Methods of laser cooling involve the transfer of momentum from light to atoms or ions. The recoil associated with the emission or absorption of a single photon by an atom typically leads to a velocity change of the order of a few cm/s. These discrete velocity changes result in a limit to the reachable temperature of a cloud of atoms or ions in an optical trap.
The recoil limit can be defined as the lowest temperature reachable with laser cooling methods which involve a permanent interaction of the cooled atoms with light. It is given by the equation
where λ is the wavelength of the light and m is the mass of the atoms. At this temperature, the thermal energy equals the energy of an atom with a momentum equal to the photon momentum. Typical values for the recoil limit of atoms are of the order of 1 μK.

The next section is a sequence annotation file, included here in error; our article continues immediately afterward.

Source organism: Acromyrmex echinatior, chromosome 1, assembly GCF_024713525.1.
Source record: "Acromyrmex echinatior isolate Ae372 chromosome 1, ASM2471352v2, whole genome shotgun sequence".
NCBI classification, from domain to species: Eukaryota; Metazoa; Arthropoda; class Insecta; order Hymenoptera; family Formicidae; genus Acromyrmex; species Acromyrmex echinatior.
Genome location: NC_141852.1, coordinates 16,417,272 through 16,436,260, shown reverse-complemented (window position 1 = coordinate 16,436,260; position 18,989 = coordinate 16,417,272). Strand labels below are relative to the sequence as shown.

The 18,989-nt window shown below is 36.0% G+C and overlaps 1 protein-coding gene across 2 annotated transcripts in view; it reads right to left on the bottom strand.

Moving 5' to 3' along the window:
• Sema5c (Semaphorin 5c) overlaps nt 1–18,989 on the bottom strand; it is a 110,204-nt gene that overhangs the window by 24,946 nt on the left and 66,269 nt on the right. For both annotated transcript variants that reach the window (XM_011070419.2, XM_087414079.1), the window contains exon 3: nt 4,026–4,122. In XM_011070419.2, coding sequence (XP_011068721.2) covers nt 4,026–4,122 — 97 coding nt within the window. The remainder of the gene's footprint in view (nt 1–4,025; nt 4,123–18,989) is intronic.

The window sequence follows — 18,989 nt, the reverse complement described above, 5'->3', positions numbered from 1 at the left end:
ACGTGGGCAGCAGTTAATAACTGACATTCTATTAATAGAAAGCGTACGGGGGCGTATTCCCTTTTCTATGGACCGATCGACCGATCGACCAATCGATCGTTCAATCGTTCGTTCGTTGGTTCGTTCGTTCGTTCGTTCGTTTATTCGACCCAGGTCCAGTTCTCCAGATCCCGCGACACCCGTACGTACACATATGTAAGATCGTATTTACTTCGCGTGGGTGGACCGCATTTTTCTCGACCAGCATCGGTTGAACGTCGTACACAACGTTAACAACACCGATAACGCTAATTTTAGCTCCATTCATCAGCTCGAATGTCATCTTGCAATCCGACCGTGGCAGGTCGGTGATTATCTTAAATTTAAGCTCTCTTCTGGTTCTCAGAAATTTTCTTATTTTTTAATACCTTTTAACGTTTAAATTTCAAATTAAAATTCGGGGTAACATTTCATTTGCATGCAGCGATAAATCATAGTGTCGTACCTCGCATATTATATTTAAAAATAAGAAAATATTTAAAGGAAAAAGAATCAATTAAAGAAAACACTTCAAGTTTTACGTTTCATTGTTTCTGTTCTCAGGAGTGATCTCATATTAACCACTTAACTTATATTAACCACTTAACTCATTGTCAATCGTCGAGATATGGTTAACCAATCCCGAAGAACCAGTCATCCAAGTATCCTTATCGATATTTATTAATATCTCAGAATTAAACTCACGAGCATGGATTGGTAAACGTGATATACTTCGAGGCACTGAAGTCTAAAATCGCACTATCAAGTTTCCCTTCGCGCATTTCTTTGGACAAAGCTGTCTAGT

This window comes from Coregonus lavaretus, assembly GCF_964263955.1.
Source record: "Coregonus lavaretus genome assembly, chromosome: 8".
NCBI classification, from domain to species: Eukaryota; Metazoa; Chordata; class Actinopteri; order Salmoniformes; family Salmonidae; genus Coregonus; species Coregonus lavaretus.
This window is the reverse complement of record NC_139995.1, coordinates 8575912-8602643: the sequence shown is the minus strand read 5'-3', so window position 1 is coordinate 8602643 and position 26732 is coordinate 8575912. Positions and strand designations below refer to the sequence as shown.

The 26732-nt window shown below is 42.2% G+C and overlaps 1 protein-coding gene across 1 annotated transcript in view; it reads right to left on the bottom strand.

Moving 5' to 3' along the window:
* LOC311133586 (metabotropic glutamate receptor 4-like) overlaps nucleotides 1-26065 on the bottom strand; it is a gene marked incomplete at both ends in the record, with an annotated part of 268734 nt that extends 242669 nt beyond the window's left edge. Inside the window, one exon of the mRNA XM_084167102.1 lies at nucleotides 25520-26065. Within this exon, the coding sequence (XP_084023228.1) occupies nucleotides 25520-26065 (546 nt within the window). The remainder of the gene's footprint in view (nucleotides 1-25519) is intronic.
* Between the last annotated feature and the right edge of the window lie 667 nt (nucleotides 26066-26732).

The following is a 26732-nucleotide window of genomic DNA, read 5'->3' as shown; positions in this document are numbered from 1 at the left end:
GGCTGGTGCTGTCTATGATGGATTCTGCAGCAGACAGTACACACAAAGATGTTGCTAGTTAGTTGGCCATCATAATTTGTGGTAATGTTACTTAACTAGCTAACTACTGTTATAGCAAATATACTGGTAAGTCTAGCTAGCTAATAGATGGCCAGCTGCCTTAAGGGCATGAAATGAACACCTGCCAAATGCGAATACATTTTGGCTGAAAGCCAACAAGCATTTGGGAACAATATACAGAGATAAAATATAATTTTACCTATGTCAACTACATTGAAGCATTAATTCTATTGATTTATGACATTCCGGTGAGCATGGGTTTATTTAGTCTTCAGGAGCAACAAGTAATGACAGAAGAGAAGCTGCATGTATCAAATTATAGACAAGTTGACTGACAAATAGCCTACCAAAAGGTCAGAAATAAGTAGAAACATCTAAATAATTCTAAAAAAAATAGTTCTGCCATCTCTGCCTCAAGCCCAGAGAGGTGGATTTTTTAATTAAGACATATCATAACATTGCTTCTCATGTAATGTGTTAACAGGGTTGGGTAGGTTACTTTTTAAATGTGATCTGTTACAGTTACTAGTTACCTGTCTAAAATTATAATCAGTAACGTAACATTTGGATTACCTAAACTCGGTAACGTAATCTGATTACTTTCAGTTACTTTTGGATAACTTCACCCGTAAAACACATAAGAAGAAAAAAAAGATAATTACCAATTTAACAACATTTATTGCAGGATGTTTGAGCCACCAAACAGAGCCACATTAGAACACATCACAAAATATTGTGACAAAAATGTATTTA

The recoil limit can be approached (although not fully reached) with polarization gradient cooling (→ Sisyphus cooling). However, temperatures below the recoil limit have been achieved with velocity-selective coherent population trapping, where atoms become trapped in an electronic state where they do no longer interact with light. This shows that the recoil limit is not a fundamental limit which applies to all laser cooling methods.
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